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Federal Task Force: Indian Country's Trojan Horse

Beware of the federal task force. While a combined law enforcement entity might make sense in combatting crime in non-tribal communities, the federal task force is a Trojan Horse when it enters Indian country. That is because hiding within the federal task force are state and local cops, which under auspices of criminal law enforcement, are looking to extract monies from tribal lands—in multiple ways.

The Department of Justice and its FBI and Marshals Service are increasingly recruiting state and local cops to so-called fugitive and other task forces. According to the Marshals: “The purpose of regional fugitive task forces is to combine the efforts of federal, state, and local law enforcement agencies to locate and apprehend the most dangerous fugitives and assist in high profile investigations.” While that certainly sounds noble, and Indian country generally needs all the police help it can get, federal task forces are problematic for tribal communities.

Federal task forces do not necessarily include tribal law enforcement agencies, at least insofar as task force activities relate to Indian country. In fact, some task forces purposefully exclude tribal cops from raids or entries on Indian lands – we are all related and cannot be trusted. And if those task force dynamics were not bad enough, DOJ invites state and local police to join those squads and in turn, welcomes them along on incursions into Indian country. State cops, on tribal lands. Enough said. But wait, it gets even worse.

Under banner of the Federal Asset Forfeiture Program, DOJ entices state and local police agencies to federal task forces by promising them a piece of any seized assets. 25 U.S.C. § 524(c)(1). And according to the Fed’s dubiously titled State and Local Equitable Sharing Program, when state or local cops primarily accomplishes a task force asset forfeiture on tribal lands, DOJ gives them at least 80% of the seized assets.

Make no mistake: DOJ’s task force program is designed to incentivize state and local law enforcement’s participation in DOJ activities, including in Indian country. And during this economic climate, tax-starved local cops are all too happy to join federal task forces, and in turn help invade Indian country, as a fundraising activity.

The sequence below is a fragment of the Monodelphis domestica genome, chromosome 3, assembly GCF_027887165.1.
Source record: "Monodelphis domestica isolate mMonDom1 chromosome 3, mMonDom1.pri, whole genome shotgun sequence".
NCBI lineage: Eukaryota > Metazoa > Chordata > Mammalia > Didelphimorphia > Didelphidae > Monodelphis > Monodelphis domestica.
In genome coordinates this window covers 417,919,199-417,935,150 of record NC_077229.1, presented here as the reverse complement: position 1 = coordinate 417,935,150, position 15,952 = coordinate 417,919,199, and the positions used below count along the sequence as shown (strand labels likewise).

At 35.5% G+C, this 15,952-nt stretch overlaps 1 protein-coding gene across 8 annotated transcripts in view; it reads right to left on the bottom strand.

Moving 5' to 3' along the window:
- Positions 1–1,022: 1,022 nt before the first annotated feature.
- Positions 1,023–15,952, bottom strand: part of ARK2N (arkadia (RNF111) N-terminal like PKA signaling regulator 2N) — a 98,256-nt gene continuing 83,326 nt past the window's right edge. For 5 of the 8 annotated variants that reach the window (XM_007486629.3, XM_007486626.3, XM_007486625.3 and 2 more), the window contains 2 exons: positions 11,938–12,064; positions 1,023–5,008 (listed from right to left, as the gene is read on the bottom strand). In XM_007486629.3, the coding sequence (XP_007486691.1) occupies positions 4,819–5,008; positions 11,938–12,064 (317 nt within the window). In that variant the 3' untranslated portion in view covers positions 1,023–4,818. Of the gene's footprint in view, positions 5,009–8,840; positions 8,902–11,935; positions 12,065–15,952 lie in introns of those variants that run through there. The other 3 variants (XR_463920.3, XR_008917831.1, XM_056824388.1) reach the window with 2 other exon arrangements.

If you think I am exaggerating, consider the website for the FBI’s Secondhand Smoke Task Force, which has already invaded at least one Indian reservation:

Part of the seized property in Operation Secondhand Smoke was a 100,000-square-foot warehouse located in Tupelo, valued at $1.6 million. Because the Tupelo Police Department played an active role in the investigation from the beginning, that warehouse is in the process of being forfeited to the town, and will become the site of the department’s new headquarters. (The Marshall County Sheriff’s Department, also part of the investigation from the start, stands to receive as much as $1 million in forfeitures.)

“We’re ecstatic about getting a new headquarters,” said Tony Carleton, chief of the Tupelo Police Department . . .

“This case really facilitated the relationship between the FBI and the police department,” [FBI Special Agent Carl] Cuneo explained, “. . . the partnerships are continuing to pay off.”

Indeed, it is all about the pay off for those state and local police agencies that collaborate on federal task forces in Indian country.

This is especially true as federal cops assist state cops in extracting state tobacco taxes from Indian tobacco economies. As Ryan Dreveskracht has observed, states have “ramped up . . . enforcement by trailing vehicles that leave the Reservations, inspecting tax stamping agents’ inventories, and secretly conducting surveillance on Reservation smoke shops.” Although such state enforcement activities are nothing new, the states’ more recent collusion with federal task forces (and Big Tobacco) is a trend that should disturb more than just Indian country. Indeed, “[n]othing brings out old-school authoritarianism and brutality in government officials like taxes.”

So between federal forfeiture fund sharing, and state tax collection, federal and state task force members are looking to fundraise from a tribal community near you.

But critically, just because a state and local task force cop might have some form of federal badge or commission, it does not necessarily follow that they possess authority to enter tribal lands. That is because unlike Congress, which enjoys plenary power over Indian affairs, the Federal Executive Branch has no “generalized power to make rules governing Indian conduct” or to “limit sovereignty” by importing state process into Indian country. Miccosukee Tribe of Indians of Florida v. U.S. (S.D. Fla. 2000).

More specifically, DOJ and its agencies lack “authority to promulgate [criminal] procedures for domesticating, serving or enforcing state process in Indian country,” including through the formation of federal task forces. Id; see alsoOrganized Village of Kake v. Egan (1961); Logan v. Andrus (N.D. Okla. 1978). In other words, the FBI and Marshalls simply do not have the power to license state or local cops to act as federal agents in Indian country. And neither the Major Crimes Act, nor Public Law 280, nor any other federal statute gives any DOJ agency that power.

The Federal Task Force is a Trojan Horse. Be careful allowing it onto your lands.

Gabriel S. Galanda is a Round Valley Indian Tribal member and a partner with the Seattle office of Galanda Broadman, PLLC. Gabe defends tribal governments, businesses and members from attack by federal, state and local government. He can be reached at